I look around in disbelief. In history class? This stuff is happening now! And freshmen don’t even take history! This topic is so relevant in this class, but discussing the symbolism of a copper coin is more of a priority? I turn around to look at my friend, but she is already turning to the next page. The class continues, and the discussion turns to the theme of maturity or something. My ears ring and my cheeks flush with frustration for the rest of the day.

My school is predominantly Asian-American and it is a bit of a privilege to be able to grow up in an environment where I’m not teased because of my small eyes or praised for my surprisingly “good English.” However, the stereotype of Asians staying quiet is frustratingly fulfilled. Talking about religion, politics, or racism in general is a bit of a taboo at school.

During PE, I rant to a couple of my friends about this as we shoot some baskets. “Why are we so afraid to talk about what’s happening outside of school?” Swish. “We only talk about what happened in the book. We ignore the racism around us. And we even have Trump to talk about, but we don’t.” A friend looks a bit uncomfortable. “I get what you’re saying, but no need to bring him into this.” Airball. I turn around as she continues. “I mean, you’re totally worked up about this!” She laughs stiffly. I look away. Swish.

Is it weird because I’m not black and that I get “worked up about this”?

Why are we so quiet about it? Maybe it’s because Asians are just never in the picture? These questions swirl around my head for the next couple months.  I almost forget the racism that Asian-Americans go through. So does everyone else.

One problem with attending a mostly Asian high school is the blindness of the racism that we will face in the real world. Not everyone is accepted so quickly, and many of us are unaware that we even face racism. We don’t get shot at or brutally killed as frequently as black or brown bodies. We aren’t called rapists or drug dealers or gangsters or trouble. But we have our own names. We are the perpetual foreigners. Our women are “exotic” so they’re sexy, and our men aren’t at all. We are called Oriental (are we rugs?). We are told to go back to our countries, even if we were born here. We all look the same. We all have the same culture anyways. We are ninjas. We put chopsticks in our hair. We aren’t expected to know English. We are submissive. We are weak. We are not athletic. We aren’t rebellious, cool or fashionable. We aren’t here to take away jobs. We are the shopkeepers and immigrants, the rude ones or the quiet ones. We want to be white. We should learn the language. We are the lame nerds in TV shows, the smart ones (by the way, it doesn’t matter if it’s a “good stereotype”), the sidekicks, that person that gets three seconds of screen time so people can call it “diverse.” In fact, we can make any group “diverse.” We are the invisible minority.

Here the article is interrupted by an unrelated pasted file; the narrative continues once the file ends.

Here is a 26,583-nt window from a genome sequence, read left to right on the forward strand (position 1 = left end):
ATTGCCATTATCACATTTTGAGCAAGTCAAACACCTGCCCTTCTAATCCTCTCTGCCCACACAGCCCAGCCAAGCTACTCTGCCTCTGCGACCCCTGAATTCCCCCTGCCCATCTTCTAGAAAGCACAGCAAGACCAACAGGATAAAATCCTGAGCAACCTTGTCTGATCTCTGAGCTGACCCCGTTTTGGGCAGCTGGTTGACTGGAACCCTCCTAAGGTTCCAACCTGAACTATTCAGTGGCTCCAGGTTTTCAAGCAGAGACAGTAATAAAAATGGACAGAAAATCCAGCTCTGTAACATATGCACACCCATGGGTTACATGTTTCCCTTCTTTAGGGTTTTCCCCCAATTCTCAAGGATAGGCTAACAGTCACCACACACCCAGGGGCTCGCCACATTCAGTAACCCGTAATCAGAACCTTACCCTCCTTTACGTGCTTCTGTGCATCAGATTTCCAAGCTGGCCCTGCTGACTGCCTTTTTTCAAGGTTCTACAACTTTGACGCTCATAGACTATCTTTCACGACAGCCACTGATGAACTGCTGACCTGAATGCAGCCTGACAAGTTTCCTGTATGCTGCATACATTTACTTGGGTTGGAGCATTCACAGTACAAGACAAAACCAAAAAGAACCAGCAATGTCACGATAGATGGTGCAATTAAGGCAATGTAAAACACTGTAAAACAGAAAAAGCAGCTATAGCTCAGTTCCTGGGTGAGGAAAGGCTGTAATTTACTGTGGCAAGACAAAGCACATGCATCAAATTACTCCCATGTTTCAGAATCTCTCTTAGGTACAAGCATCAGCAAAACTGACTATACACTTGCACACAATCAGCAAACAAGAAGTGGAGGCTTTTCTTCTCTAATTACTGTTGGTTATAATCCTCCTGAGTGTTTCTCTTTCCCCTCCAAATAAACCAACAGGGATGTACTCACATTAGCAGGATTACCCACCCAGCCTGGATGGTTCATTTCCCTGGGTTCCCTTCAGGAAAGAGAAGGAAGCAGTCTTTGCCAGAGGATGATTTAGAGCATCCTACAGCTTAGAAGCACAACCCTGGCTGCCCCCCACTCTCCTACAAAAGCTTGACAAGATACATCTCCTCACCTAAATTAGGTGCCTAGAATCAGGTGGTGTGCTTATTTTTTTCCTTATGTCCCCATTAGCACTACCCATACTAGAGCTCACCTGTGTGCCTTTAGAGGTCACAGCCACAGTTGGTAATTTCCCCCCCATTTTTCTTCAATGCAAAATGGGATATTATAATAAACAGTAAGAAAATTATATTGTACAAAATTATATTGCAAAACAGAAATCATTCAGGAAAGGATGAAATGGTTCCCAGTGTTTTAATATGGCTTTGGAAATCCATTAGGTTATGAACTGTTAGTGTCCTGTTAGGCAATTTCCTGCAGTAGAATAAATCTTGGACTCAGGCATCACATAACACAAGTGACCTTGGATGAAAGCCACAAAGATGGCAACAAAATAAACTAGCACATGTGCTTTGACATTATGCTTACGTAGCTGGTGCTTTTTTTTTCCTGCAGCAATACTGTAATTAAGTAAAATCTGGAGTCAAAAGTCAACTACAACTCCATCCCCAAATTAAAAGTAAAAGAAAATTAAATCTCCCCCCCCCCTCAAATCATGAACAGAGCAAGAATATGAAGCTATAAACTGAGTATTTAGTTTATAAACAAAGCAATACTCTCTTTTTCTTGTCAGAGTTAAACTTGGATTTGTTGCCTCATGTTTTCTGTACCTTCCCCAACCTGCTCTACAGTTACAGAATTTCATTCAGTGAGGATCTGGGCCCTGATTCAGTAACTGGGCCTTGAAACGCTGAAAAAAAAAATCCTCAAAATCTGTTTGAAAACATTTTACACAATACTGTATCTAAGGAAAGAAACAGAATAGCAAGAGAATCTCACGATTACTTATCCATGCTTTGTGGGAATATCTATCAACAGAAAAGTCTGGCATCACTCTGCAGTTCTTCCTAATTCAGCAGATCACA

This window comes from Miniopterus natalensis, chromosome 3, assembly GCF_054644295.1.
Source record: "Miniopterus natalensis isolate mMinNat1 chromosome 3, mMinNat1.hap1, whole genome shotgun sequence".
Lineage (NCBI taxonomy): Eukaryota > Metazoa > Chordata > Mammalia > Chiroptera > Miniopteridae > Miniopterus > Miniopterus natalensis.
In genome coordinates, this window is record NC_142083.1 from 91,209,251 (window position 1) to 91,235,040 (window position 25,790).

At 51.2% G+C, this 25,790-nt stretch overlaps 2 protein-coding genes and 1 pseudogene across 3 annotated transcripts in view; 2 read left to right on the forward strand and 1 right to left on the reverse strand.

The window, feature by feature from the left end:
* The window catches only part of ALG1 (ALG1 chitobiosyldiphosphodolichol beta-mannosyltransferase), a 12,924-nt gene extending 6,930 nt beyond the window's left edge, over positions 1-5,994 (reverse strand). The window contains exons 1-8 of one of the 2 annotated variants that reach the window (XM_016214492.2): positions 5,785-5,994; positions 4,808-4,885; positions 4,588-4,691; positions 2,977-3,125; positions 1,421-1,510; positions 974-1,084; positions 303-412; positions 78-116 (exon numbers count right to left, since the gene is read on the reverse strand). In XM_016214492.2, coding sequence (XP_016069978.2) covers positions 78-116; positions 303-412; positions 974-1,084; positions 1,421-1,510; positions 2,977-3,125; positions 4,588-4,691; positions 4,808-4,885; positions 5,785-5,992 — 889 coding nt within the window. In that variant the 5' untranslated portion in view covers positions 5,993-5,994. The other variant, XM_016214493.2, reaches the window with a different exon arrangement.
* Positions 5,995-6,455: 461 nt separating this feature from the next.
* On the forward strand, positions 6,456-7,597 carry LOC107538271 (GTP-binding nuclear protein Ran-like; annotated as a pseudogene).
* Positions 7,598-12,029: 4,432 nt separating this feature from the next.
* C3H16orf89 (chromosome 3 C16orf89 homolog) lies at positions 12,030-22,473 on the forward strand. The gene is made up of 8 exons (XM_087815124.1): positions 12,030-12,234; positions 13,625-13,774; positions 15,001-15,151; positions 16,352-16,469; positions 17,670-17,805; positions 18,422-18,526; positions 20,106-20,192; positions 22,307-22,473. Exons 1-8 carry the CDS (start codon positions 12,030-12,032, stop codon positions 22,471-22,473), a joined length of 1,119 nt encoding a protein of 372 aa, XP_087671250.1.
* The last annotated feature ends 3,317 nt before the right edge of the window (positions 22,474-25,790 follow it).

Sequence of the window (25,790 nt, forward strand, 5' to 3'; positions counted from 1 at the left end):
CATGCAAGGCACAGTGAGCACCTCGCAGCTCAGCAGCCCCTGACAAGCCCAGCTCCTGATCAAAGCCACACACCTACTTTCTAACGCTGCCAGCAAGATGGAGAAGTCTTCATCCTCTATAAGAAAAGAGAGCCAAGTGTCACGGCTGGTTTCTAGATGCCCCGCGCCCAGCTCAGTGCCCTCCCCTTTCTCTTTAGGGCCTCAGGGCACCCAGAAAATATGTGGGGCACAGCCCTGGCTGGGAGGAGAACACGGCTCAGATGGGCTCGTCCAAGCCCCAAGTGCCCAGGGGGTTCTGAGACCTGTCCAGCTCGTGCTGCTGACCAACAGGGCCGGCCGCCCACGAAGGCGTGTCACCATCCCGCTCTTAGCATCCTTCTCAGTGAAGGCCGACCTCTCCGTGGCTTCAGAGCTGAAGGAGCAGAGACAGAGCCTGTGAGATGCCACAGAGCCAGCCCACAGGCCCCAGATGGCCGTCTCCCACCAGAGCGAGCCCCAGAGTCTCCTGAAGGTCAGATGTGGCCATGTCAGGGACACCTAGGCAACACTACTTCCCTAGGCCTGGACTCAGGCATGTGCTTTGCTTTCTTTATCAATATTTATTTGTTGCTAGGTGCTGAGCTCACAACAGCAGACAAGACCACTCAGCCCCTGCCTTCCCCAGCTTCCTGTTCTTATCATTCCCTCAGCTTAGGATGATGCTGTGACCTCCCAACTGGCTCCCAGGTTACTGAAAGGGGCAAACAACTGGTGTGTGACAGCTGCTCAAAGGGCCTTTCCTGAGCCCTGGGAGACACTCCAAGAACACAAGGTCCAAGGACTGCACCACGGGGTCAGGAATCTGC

As a high schooler in the current public school system, I can say with confidence that the education system is not preparing the next generation for the real world. Rather than learning how to face racism, break gender stereotypes, or even how to pay taxes and learn proper manners, we learn how to fill in bubbles and stay quiet in class. We learn that the teacher’s word is law. We strip ourselves of our own voices and individuality to fit in at school. We don’t bother to talk about what will really matter later on.

As the daughter of two pastors and a follower of Christ, I expect to learn from church.

I expect to grow spiritually, not to color in pictures or discuss Noah’s Ark for the five hundredth time. I expect to use my voice as a Mennonite youth and tackle things that I don’t at school. If these issues aren’t brought up, the church is not fulfilling its duty to the people and to God.

As a child of the next generation, I want all people to know a couple things. Number one: racism is not just a black and white situation. Racism isn’t always blatant and immediately offensive. It is not colorless. Racism encompasses the entirety of our colorful and complicated world. Number two: no one is completely innocent. Asians have their own assumptions and stereotypes of others, despite our experiences. Number three: I want us to look at racism in the eye, name it, and undo it. 

Lynn Hur is a ninth grader living in Pasadena, California. When she is not writing, you will find her in the kitchen reading her favorite cookbooks and perfecting her chocolate chip cookie recipe.